After she lost her job, Michelle Leder parlayed a unique skill -- the ability to translate turgid documents into usable news -- into an online business.
Michelle Leder isn't the first entrepreneur to find success post-pink slip, but her tale is a parable about the importance of finding a niche – and of personal branding.
In 1998, Leder, a financial journalist, was fired from her business-reporting job at Gannett's Poughkeepsie Journal. She parlayed her skill parsing complex Securities and Exchange Commission documents into a business she ran from her home office. This month, investor advisory service Morningstar, the $2.2 billion company mutual-fund rating company, bought Leder's tiny company for an undisclosed sum. (Full disclosure: Morningstar CEO Joe Mansueto owns Inc., and Leder has written for the magazine in the past, most recently in 2005.)
How did this laid-off journalist turn financial voyeurism into a paycheck?
Writing about a small Florida bank's aggressive accounting first piqued Leder's interest in SEC filings. After losing her job, Leder, now 43, became an expert at panning the arcane documents for news nuggets, writing a 2003 book called Financial Fine Print. To promote the book, she started a blog, called Footnoted.org, where she wrote about corporate shenanigans and other news investors could use buried in the – you guessed it – SEC documents' fine print. (Revenge is sweet: One of Leder's best scoops was discovering – buried in a 2003 proxy report to shareholders – that Gannett Chief Financial Officer Larry Miller received a consulting contract with the company valued at $600,000 a year for the rest of his life.)
As the blog's readership grew, Leder saw financial opportunity. She sold advertising space on the site, then peddled reprints and original content to customers that included the New York Times's DealBook. She also promoted her reputation as an expert – and, of course, her blog – by being quoted in newspapers, appearing on TV, and writing freelance articles.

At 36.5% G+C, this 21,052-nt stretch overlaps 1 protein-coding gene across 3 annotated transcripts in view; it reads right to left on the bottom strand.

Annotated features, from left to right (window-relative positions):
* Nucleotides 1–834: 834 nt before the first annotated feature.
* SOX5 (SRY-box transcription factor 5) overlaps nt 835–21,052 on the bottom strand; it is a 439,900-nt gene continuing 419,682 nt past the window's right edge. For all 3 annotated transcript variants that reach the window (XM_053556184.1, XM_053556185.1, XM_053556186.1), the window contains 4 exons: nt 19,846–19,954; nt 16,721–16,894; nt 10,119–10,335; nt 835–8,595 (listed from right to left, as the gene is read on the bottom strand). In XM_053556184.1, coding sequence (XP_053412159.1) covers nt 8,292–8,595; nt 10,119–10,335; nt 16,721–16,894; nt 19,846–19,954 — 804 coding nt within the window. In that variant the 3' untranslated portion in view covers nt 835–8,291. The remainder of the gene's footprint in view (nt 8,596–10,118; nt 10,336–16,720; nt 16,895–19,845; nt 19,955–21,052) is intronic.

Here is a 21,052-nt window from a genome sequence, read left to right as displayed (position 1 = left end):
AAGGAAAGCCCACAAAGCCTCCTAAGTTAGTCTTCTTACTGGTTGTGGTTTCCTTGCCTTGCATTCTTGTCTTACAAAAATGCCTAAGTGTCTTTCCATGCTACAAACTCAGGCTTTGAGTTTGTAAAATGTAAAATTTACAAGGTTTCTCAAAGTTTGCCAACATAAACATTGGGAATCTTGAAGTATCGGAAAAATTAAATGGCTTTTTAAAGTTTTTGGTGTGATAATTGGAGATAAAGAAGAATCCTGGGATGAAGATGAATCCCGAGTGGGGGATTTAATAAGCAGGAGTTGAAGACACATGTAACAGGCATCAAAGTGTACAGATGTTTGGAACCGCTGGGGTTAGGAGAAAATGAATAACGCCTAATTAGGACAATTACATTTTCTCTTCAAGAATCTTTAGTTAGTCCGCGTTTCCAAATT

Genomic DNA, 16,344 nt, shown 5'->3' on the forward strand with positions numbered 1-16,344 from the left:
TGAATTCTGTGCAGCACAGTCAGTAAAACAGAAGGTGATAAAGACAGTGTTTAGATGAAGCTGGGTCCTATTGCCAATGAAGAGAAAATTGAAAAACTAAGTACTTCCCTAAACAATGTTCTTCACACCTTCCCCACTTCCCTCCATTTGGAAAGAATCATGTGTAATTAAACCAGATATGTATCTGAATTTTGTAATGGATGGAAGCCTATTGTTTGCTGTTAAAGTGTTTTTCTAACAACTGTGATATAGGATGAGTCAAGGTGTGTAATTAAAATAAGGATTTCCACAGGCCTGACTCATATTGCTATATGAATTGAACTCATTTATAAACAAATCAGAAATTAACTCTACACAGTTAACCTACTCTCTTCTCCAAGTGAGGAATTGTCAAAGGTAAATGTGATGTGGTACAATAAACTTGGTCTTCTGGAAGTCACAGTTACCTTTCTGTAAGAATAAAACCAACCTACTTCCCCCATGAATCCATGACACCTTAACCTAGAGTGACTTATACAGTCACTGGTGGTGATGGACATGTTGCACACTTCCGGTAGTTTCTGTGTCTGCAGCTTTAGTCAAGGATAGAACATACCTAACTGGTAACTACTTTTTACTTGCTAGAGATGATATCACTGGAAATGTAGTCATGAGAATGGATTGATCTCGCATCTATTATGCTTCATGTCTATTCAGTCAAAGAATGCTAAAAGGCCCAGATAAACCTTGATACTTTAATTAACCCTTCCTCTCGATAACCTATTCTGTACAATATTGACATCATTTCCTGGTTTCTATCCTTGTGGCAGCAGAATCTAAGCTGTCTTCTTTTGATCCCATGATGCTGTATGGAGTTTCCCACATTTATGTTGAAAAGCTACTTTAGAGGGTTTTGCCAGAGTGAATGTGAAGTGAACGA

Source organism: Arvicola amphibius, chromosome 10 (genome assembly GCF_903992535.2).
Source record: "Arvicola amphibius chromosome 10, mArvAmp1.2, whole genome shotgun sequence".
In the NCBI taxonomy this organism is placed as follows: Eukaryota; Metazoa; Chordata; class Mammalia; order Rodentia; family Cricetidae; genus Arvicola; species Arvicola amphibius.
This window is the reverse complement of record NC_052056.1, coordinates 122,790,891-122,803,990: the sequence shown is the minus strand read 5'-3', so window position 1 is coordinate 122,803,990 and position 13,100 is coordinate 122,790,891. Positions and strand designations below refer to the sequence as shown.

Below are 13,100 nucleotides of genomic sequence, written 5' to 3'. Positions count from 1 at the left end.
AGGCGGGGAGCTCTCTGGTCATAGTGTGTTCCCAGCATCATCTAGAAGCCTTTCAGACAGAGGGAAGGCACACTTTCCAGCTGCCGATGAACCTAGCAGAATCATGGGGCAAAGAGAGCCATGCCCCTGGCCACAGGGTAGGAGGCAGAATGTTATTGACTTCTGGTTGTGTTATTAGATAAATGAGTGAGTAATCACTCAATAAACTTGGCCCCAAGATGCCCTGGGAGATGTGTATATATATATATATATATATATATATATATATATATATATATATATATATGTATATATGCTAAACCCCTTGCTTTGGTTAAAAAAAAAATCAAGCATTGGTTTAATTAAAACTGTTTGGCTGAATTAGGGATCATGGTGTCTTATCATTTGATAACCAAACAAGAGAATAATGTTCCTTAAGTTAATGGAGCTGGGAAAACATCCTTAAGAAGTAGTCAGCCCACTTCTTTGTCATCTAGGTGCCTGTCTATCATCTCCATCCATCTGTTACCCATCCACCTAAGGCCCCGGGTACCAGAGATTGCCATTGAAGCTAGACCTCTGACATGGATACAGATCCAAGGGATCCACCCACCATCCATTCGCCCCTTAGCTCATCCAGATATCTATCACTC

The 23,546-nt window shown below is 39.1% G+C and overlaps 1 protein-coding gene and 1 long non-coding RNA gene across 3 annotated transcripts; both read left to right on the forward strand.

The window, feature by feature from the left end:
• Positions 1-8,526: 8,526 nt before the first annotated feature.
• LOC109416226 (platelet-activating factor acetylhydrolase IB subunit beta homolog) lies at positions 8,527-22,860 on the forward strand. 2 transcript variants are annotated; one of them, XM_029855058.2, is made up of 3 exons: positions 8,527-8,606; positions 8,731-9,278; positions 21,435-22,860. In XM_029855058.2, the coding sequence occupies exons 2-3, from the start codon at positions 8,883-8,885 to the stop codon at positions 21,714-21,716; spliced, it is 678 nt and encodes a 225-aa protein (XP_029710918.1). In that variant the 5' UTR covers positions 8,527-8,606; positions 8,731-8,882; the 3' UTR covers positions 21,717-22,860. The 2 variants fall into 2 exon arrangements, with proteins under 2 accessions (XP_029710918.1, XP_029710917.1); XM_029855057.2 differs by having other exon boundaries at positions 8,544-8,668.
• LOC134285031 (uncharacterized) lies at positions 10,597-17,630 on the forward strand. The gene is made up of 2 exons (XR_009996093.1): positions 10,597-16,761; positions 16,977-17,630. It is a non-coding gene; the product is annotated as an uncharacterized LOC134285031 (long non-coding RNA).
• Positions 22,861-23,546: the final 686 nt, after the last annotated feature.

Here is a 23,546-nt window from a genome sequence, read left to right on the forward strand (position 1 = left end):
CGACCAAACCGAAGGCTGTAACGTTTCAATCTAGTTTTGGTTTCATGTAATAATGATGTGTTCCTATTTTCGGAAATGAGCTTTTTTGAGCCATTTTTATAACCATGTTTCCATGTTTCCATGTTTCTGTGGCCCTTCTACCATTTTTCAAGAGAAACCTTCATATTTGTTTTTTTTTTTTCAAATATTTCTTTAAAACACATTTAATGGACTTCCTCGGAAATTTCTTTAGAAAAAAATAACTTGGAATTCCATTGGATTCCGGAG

In 2008, Leder decided advertising "was never going to sustain the site," she told Harvard University's Nieman Journalism Lab. So she kept part of her content free and put the premium stuff (the scoops most likely to affect stock prices) behind a subscription-only paywall. Hedge fund managers forked over $2,500 per year or $250 per issue for what she called the Footnoted Pro service. (She wouldn't reveal how many subscribers she has, though she said it fell just short of her goal of 100.)
Chicago-based Morningstar came calling last spring and, last month, Leder blogged the news of the acquisition. She'll continue to run Footnoted (soon to become Footnoted.com).
Leder didn't reveal the multiple fetched by her company, writing only: "While I negotiated mightily for the keys to the Gulfstream, the corporate apartment in Paris, the company yacht, the lifetime consulting contract and, of course, a tax gross up – all crazy perks we've written about in various M&A deals – I came up empty handed."
Instead, her reward, she wrote, will be growing the Footnoted business – she's already hired a full-time employee and happily handed over the sales part of the business to Morningstar. "I'm really good at reading SEC filings and finding nuggets. I'm not really good at selling subscriptions," she told the Nieman Journalism Lab.
Three of Leder's top tips for start-ups:
1. Quality is key. "There's so much content out there," she said. "People recognize quality."
Inc. contributing editor COURTNEY RUBIN was for five years a London-based staff writer for People magazine. Rubin, a former senior writer for Washingtonian magazine, has written for the New York Times magazine, Time, Marie Claire, and other publications. She is the author of The Weight-Loss Diaries.